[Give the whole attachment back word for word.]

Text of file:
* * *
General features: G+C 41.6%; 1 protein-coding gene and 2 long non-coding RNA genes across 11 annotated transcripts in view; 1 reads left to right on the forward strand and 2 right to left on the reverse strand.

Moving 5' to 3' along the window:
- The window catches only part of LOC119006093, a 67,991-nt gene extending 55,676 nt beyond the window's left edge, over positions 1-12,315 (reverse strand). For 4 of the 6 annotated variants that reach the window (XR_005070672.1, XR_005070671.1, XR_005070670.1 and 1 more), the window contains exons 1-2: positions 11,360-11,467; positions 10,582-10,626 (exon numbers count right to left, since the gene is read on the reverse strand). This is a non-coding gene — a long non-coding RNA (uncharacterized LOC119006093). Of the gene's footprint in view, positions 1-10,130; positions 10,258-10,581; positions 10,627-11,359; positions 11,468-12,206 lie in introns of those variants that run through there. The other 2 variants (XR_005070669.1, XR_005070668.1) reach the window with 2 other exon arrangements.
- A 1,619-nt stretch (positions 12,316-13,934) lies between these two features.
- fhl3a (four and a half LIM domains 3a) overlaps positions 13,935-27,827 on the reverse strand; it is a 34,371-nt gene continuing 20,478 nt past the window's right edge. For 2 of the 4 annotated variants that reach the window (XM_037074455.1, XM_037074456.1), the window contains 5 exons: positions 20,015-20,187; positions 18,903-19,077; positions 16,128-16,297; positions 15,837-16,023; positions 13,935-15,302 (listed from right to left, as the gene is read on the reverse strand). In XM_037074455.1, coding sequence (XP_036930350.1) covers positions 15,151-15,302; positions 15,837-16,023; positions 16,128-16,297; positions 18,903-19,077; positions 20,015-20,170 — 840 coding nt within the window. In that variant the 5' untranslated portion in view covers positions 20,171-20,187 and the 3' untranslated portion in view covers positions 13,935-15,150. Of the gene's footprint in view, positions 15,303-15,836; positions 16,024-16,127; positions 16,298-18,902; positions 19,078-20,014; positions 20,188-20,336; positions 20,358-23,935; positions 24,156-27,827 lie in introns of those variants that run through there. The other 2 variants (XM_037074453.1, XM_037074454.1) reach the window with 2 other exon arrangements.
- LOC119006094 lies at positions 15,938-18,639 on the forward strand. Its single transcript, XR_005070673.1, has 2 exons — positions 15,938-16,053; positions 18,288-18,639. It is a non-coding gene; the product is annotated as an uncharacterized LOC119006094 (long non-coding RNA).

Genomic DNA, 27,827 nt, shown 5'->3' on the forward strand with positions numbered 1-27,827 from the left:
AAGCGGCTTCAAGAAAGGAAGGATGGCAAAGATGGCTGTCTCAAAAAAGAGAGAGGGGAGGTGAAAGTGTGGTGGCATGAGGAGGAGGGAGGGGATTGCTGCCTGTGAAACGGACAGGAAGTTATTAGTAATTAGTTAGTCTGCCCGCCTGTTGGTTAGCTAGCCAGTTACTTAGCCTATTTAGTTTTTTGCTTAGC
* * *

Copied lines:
General features: G+C 41.6%; 1 protein-coding gene and 2 long non-coding RNA genes across 11 annotated transcripts in view; 1 reads left to right on the forward strand and 2 right to left on the reverse strand.

Moving 5' to 3' along the window:
- The window catches only part of LOC119006093, a 67,991-nt gene extending 55,676 nt beyond the window's left edge, over positions 1-12,315 (reverse strand). For 4 of the 6 annotated variants that reach the window (XR_005070672.1, XR_005070671.1, XR_005070670.1 and 1 more), the window contains exons 1-2: positions 11,360-11,467; positions 10,582-10,626 (exon numbers count right to left, since the gene is read on the reverse strand). This is a non-coding gene — a long non-coding RNA (uncharacterized LOC119006093). Of the gene's footprint in view, positions 1-10,130; positions 10,258-10,581; positions 10,627-11,359; positions 11,468-12,206 lie in introns of those variants that run through there. The other 2 variants (XR_005070669.1, XR_005070668.1) reach the window with 2 other exon arrangements.
- A 1,619-nt stretch (positions 12,316-13,934) lies between these two features.
- fhl3a (four and a half LIM domains 3a) overlaps positions 13,935-27,827 on the reverse strand; it is a 34,371-nt gene continuing 20,478 nt past the window's right edge. For 2 of the 4 annotated variants that reach the window (XM_037074455.1, XM_037074456.1), the window contains 5 exons: positions 20,015-20,187; positions 18,903-19,077; positions 16,128-16,297; positions 15,837-16,023; positions 13,935-15,302 (listed from right to left, as the gene is read on the reverse strand). In XM_037074455.1, coding sequence (XP_036930350.1) covers positions 15,151-15,302; positions 15,837-16,023; positions 16,128-16,297; positions 18,903-19,077; positions 20,015-20,170 — 840 coding nt within the window. In that variant the 5' untranslated portion in view covers positions 20,171-20,187 and the 3' untranslated portion in view covers positions 13,935-15,150. Of the gene's footprint in view, positions 15,303-15,836; positions 16,024-16,127; positions 16,298-18,902; positions 19,078-20,014; positions 20,188-20,336; positions 20,358-23,935; positions 24,156-27,827 lie in introns of those variants that run through there. The other 2 variants (XM_037074453.1, XM_037074454.1) reach the window with 2 other exon arrangements.
- LOC119006094 lies at positions 15,938-18,639 on the forward strand. Its single transcript, XR_005070673.1, has 2 exons — positions 15,938-16,053; positions 18,288-18,639. It is a non-coding gene; the product is annotated as an uncharacterized LOC119006094 (long non-coding RNA).

Genomic DNA, 27,827 nt, shown 5'->3' on the forward strand with positions numbered 1-27,827 from the left:
AAGCGGCTTCAAGAAAGGAAGGATGGCAAAGATGGCTGTCTCAAAAAAGAGAGAGGGGAGGTGAAAGTGTGGTGGCATGAGGAGGAGGGAGGGGATTGCTGCCTGTGAAACGGACAGGAAGTTATTAGTAATTAGTTAGTCTGCCCGCCTGTTGGTTAGCTAGCCAGTTACTTAGCCTATTTAGTTTTTTGCTTAGC